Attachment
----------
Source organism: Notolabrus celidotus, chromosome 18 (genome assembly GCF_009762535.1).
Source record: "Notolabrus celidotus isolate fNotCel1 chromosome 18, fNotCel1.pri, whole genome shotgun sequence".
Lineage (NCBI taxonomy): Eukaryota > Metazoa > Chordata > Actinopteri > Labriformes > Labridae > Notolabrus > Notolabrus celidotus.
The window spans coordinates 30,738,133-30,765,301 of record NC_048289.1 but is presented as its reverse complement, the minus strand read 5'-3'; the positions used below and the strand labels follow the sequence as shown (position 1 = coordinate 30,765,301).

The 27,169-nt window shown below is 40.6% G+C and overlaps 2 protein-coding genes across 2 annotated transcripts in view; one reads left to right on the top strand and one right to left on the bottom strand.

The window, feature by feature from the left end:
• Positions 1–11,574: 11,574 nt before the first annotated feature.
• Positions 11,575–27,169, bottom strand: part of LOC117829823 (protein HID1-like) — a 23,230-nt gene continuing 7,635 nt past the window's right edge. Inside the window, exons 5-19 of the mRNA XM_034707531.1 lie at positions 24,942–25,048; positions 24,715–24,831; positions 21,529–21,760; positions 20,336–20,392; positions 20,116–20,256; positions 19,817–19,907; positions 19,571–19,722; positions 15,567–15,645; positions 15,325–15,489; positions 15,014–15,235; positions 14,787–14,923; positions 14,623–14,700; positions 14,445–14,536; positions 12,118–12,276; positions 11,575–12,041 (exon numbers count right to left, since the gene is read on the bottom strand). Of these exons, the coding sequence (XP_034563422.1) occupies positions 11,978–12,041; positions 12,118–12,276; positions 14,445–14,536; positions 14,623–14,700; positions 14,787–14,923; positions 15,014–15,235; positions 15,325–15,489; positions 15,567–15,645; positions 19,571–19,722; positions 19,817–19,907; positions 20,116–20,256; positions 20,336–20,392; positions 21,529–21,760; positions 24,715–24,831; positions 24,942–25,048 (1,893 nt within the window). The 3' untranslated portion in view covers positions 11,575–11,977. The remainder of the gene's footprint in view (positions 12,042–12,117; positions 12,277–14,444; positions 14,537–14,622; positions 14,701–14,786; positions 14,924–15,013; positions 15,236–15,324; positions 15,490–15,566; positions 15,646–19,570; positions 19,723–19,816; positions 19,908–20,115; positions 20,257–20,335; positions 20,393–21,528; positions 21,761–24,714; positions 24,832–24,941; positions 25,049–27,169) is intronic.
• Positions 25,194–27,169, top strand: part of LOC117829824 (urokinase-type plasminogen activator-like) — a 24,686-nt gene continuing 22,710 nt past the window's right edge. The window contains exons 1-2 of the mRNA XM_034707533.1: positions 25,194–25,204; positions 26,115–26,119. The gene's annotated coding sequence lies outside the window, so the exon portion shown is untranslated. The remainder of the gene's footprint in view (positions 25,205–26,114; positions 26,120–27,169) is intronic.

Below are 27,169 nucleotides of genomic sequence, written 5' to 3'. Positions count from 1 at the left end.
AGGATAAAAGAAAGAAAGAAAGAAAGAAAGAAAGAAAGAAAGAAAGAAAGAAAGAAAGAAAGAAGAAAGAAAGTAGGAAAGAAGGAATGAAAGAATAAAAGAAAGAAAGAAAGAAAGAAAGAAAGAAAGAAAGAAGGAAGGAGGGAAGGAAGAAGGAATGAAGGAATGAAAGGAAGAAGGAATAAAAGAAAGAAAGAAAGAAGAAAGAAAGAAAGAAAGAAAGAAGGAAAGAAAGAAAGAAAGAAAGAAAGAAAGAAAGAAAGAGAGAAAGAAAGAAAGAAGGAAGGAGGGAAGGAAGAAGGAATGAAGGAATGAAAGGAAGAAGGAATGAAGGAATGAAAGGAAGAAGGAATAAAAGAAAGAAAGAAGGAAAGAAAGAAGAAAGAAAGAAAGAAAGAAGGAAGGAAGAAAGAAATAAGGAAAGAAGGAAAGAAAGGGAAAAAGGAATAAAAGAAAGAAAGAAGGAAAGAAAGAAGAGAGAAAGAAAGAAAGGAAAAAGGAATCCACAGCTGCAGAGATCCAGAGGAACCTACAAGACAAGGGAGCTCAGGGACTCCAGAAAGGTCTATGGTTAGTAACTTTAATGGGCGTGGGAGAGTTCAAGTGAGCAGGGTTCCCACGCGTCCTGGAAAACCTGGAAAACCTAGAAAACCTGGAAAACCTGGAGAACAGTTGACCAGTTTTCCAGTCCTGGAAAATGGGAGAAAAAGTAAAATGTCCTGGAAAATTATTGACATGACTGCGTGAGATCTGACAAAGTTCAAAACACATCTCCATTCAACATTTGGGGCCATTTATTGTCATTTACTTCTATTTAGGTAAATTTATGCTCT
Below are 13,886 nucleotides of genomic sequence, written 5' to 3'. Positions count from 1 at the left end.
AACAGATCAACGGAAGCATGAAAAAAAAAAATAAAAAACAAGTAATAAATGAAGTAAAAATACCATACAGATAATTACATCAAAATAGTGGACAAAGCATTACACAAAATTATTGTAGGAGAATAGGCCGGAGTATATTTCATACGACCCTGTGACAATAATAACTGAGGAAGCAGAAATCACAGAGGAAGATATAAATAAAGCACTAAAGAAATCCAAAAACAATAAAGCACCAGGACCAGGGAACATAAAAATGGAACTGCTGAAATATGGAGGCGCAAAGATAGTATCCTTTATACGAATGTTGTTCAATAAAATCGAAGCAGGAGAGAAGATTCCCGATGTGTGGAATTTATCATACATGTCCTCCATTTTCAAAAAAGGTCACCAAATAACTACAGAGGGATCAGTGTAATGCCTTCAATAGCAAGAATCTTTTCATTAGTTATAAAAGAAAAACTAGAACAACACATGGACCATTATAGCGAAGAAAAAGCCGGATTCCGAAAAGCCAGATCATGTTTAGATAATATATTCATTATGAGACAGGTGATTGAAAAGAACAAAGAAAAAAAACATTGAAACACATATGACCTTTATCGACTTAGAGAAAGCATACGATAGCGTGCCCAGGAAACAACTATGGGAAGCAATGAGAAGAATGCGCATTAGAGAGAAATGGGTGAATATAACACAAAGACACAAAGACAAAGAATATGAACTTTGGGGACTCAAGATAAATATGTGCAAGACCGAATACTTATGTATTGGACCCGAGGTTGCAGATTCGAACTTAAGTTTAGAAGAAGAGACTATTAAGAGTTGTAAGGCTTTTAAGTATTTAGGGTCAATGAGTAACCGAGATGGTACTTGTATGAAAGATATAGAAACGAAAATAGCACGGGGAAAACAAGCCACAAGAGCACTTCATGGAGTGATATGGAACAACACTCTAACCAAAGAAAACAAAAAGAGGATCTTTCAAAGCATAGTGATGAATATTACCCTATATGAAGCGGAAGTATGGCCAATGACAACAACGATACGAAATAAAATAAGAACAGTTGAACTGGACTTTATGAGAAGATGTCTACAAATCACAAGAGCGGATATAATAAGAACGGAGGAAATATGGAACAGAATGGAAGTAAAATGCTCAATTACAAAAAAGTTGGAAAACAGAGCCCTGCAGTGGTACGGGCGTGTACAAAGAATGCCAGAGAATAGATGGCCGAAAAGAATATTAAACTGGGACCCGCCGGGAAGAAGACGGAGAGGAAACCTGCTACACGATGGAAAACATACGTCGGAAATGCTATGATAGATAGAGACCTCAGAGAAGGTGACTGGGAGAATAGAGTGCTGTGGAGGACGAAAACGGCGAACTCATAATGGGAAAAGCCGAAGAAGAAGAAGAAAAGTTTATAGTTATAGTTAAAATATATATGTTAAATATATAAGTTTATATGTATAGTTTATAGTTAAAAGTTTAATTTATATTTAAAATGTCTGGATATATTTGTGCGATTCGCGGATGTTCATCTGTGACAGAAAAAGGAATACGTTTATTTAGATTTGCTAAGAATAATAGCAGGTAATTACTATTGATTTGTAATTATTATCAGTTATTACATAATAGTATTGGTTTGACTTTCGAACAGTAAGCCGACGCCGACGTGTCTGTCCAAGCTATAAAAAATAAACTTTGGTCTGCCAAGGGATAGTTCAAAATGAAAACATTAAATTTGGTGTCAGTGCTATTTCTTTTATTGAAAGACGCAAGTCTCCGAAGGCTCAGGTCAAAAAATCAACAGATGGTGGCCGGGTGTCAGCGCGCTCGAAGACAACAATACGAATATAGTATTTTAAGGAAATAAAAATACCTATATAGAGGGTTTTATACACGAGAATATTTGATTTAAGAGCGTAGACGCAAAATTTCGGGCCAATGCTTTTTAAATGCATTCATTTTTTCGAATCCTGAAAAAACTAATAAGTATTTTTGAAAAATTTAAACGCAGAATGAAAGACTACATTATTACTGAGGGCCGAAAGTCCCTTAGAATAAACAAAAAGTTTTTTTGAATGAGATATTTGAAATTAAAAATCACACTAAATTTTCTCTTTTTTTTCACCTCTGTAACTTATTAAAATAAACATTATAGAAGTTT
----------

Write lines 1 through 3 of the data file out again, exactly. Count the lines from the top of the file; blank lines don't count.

Source organism: Notolabrus celidotus, chromosome 18 (genome assembly GCF_009762535.1).
Source record: "Notolabrus celidotus isolate fNotCel1 chromosome 18, fNotCel1.pri, whole genome shotgun sequence".
Lineage (NCBI taxonomy): Eukaryota > Metazoa > Chordata > Actinopteri > Labriformes > Labridae > Notolabrus > Notolabrus celidotus.